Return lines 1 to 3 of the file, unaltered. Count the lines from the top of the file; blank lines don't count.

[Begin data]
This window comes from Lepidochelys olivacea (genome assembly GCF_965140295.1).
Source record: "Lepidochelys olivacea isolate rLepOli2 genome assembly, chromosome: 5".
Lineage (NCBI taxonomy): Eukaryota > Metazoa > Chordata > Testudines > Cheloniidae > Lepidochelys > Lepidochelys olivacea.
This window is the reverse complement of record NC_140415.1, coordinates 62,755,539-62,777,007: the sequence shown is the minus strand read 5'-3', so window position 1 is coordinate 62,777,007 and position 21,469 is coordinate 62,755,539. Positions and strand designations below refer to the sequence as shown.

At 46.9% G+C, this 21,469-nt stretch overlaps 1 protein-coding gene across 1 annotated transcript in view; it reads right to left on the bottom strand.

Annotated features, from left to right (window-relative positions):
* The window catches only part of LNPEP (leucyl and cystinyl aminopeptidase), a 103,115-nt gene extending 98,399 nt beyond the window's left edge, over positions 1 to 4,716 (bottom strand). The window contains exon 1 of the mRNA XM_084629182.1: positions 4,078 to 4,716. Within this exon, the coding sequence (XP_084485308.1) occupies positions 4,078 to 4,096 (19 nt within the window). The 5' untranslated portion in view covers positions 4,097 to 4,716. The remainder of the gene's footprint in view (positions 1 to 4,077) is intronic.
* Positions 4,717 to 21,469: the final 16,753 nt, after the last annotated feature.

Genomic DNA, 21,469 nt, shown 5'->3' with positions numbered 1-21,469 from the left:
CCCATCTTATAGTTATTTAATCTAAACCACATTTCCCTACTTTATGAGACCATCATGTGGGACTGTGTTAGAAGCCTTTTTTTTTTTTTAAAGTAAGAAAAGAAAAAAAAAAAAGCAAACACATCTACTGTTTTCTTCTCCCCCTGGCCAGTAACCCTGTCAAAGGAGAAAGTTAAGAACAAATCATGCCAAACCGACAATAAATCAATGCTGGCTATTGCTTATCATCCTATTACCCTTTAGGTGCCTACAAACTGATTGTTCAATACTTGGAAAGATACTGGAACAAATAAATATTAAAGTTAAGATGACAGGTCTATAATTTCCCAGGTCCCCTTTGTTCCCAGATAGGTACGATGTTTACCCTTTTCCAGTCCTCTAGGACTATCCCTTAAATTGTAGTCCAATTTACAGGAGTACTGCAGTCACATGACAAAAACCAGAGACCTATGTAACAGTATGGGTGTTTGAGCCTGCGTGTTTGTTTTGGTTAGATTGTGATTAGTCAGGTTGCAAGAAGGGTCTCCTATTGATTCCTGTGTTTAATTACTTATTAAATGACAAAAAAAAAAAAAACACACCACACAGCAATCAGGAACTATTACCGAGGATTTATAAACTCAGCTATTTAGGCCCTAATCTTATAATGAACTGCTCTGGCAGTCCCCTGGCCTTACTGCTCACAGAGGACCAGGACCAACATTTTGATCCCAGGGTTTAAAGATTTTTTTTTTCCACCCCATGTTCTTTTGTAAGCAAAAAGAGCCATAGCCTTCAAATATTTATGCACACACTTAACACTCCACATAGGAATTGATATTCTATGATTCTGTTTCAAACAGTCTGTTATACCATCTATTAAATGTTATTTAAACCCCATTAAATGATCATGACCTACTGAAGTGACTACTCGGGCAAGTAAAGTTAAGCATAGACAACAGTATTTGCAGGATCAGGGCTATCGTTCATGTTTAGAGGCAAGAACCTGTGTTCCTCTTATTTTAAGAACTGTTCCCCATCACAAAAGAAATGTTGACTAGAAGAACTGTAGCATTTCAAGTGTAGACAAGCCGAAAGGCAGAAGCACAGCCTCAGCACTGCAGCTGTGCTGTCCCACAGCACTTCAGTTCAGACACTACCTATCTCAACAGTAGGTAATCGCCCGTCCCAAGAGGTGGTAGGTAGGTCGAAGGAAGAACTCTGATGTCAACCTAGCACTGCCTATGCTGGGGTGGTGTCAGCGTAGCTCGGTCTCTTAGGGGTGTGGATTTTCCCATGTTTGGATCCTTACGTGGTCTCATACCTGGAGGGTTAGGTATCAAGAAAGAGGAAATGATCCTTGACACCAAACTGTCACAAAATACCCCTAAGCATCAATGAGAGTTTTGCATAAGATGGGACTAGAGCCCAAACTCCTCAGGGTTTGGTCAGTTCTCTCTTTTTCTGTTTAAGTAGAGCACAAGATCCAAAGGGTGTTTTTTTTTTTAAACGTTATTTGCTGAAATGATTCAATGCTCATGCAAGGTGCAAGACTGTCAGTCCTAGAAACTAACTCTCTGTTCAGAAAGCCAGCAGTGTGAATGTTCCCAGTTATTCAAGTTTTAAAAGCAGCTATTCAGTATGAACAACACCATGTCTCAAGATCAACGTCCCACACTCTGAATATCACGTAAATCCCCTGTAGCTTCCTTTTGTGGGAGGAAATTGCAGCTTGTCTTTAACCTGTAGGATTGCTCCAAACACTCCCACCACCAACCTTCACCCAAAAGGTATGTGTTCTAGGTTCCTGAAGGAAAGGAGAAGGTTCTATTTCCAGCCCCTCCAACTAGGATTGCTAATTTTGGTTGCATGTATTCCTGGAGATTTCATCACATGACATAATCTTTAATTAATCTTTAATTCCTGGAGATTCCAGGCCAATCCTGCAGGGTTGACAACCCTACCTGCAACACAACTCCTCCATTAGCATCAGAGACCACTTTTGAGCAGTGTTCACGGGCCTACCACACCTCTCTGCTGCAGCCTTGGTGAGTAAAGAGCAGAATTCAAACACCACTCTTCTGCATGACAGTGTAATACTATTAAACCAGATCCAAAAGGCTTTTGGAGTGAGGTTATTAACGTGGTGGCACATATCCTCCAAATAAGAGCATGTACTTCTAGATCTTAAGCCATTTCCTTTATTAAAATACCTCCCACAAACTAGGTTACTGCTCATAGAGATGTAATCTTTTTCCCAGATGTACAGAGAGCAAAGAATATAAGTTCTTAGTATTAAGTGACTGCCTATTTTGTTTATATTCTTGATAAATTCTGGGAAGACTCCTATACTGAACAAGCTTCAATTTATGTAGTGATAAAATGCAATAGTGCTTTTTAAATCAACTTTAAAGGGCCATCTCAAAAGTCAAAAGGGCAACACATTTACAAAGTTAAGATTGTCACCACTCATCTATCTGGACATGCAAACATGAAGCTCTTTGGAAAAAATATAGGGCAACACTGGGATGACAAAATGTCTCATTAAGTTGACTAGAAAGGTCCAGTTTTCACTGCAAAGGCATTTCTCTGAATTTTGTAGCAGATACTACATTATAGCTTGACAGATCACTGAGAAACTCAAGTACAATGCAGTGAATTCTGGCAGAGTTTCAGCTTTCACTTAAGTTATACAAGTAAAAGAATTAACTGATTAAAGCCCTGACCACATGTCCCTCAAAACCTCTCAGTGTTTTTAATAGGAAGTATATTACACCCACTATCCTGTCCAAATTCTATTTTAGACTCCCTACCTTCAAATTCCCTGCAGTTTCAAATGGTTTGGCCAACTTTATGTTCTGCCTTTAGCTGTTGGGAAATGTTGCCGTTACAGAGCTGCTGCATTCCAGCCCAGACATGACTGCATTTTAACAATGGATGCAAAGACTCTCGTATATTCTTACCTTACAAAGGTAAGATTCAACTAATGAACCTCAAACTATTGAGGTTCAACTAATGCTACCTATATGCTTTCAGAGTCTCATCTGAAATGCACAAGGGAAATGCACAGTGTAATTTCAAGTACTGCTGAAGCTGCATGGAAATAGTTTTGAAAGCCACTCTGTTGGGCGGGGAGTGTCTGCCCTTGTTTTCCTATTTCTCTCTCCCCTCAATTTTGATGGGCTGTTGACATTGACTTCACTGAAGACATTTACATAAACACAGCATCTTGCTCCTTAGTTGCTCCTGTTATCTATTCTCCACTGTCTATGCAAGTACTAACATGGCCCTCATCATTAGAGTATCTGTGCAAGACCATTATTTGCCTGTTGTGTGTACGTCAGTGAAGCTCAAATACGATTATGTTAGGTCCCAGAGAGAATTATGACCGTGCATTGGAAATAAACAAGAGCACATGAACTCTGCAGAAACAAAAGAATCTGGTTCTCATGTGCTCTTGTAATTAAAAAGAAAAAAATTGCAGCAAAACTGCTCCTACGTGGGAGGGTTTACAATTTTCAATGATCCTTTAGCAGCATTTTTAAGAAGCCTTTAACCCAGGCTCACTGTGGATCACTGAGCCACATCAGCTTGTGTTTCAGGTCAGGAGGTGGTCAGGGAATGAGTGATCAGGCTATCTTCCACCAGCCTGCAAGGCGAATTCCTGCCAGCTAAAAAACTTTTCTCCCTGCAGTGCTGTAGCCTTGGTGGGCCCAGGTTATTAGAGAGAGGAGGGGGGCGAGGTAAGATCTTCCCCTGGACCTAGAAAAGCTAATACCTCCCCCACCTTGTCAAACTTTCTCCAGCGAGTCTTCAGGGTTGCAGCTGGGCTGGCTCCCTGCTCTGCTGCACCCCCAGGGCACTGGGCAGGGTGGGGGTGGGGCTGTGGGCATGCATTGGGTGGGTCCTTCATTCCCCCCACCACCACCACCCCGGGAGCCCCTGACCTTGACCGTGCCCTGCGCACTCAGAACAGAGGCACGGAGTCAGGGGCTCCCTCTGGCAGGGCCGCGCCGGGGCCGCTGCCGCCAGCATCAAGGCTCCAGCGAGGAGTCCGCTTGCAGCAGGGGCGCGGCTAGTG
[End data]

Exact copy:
This window comes from Lepidochelys olivacea (genome assembly GCF_965140295.1).
Source record: "Lepidochelys olivacea isolate rLepOli2 genome assembly, chromosome: 5".
Lineage (NCBI taxonomy): Eukaryota > Metazoa > Chordata > Testudines > Cheloniidae > Lepidochelys > Lepidochelys olivacea.